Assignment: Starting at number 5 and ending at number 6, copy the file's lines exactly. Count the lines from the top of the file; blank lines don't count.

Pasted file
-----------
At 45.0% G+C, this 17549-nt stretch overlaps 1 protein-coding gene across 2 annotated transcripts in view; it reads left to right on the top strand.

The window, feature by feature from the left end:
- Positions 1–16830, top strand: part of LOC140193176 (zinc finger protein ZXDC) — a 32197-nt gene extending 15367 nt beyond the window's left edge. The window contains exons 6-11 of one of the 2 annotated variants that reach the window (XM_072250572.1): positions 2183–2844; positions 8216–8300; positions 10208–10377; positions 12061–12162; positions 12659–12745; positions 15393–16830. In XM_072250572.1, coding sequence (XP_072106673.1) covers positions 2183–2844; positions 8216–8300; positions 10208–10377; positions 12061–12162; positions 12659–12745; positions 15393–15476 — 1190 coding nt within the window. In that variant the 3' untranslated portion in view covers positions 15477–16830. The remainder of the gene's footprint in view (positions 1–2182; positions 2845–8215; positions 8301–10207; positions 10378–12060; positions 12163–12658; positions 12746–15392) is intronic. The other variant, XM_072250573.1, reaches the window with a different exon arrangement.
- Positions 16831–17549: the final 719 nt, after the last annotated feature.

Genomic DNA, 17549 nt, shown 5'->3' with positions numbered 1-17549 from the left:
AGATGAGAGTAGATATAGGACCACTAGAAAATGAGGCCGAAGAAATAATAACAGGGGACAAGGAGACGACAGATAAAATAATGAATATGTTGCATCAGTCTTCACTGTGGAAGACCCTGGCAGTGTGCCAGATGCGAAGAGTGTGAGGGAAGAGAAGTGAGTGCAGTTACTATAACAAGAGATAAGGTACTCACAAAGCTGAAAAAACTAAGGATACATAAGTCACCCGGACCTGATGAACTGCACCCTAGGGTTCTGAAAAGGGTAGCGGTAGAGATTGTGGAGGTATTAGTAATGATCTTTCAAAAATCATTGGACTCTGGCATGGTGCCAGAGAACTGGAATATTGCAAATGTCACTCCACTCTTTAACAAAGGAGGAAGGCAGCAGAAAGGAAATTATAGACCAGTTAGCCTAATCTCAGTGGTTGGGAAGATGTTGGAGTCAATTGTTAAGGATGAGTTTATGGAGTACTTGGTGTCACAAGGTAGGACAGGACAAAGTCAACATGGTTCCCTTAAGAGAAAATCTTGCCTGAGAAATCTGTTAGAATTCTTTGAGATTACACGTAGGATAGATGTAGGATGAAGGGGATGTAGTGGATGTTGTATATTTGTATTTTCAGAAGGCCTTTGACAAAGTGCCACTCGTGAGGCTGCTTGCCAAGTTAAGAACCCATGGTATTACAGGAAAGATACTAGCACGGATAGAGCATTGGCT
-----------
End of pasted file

Genomic DNA, 17549 nt, shown 5'->3' with positions numbered 1-17549 from the left:
AGATGAGAGTAGATATAGGACCACTAGAAAATGAGGCCGAAGAAATAATAACAGGGGACAAGGAGACGACAGATAAAATAATGAATATGTTGCATCAGTCTTCACTGTGGAAGACCCTGGCAGTGTGCCAGATGCGAAGAGTGTGAGGGAAGAGAAGTGAGTGCAGTTACTATAACAAGAGATAAGGTACTCACAAAGCTGAAAAAACTAAGGATACATAAGTCACCCGGACCTGATGAACTGCACCCTAGGGTTCTGAAAAGGGTAGCGGTAGAGATTGTGGAGGTATTAGTAATGATCTTTCAAAAATCATTGGACTCTGGCATGGTGCCAGAGAACTGGAATATTGCAAATGTCACTCCACTCTTTAACAAAGGAGGAAGGCAGCAGAAAGGAAATTATAGACCAGTTAGCCTAATCTCAGTGGTTGGGAAGATGTTGGAGTCAATTGTTAAGGATGAGTTTATGGAGTACTTGGTGTCACAAGGTAGGACAGGACAAAGTCAACATGGTTCCCTTAAGAGAAAATCTTGCCTGAGAAATCTGTTAGAATTCTTTGAGATTACACGTAGGATAGATGTAGGATGAAGGGGATGTAGTGGATGTTGTATATTTGTATTTTCAGAAGGCCTTTGACAAAGTGCCACTCGTGAGGCTGCTTGCCAAGTTAAGAACCCATGGTATTACAGGAAAGATACTAGCACGGATAGAGCATTGGCT